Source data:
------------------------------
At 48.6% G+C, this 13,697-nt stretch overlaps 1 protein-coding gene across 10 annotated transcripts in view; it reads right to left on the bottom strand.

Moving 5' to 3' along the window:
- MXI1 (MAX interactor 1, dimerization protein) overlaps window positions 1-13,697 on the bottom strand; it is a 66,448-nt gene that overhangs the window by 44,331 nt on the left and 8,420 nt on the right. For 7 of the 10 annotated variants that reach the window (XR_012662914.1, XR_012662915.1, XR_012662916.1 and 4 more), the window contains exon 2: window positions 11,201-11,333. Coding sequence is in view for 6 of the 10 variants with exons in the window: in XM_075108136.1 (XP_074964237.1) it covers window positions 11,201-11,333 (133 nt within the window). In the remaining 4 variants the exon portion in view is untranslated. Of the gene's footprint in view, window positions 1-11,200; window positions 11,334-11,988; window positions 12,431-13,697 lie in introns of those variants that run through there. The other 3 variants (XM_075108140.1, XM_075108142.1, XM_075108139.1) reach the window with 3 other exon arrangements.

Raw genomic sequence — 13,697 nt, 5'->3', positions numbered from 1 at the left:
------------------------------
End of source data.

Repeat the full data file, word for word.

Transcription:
At 48.6% G+C, this 13,697-nt stretch overlaps 1 protein-coding gene across 10 annotated transcripts in view; it reads right to left on the bottom strand.

Moving 5' to 3' along the window:
- MXI1 (MAX interactor 1, dimerization protein) overlaps window positions 1-13,697 on the bottom strand; it is a 66,448-nt gene that overhangs the window by 44,331 nt on the left and 8,420 nt on the right. For 7 of the 10 annotated variants that reach the window (XR_012662914.1, XR_012662915.1, XR_012662916.1 and 4 more), the window contains exon 2: window positions 11,201-11,333. Coding sequence is in view for 6 of the 10 variants with exons in the window: in XM_075108136.1 (XP_074964237.1) it covers window positions 11,201-11,333 (133 nt within the window). In the remaining 4 variants the exon portion in view is untranslated. Of the gene's footprint in view, window positions 1-11,200; window positions 11,334-11,988; window positions 12,431-13,697 lie in introns of those variants that run through there. The other 3 variants (XM_075108140.1, XM_075108142.1, XM_075108139.1) reach the window with 3 other exon arrangements.

Raw genomic sequence — 13,697 nt, 5'->3', positions numbered from 1 at the left: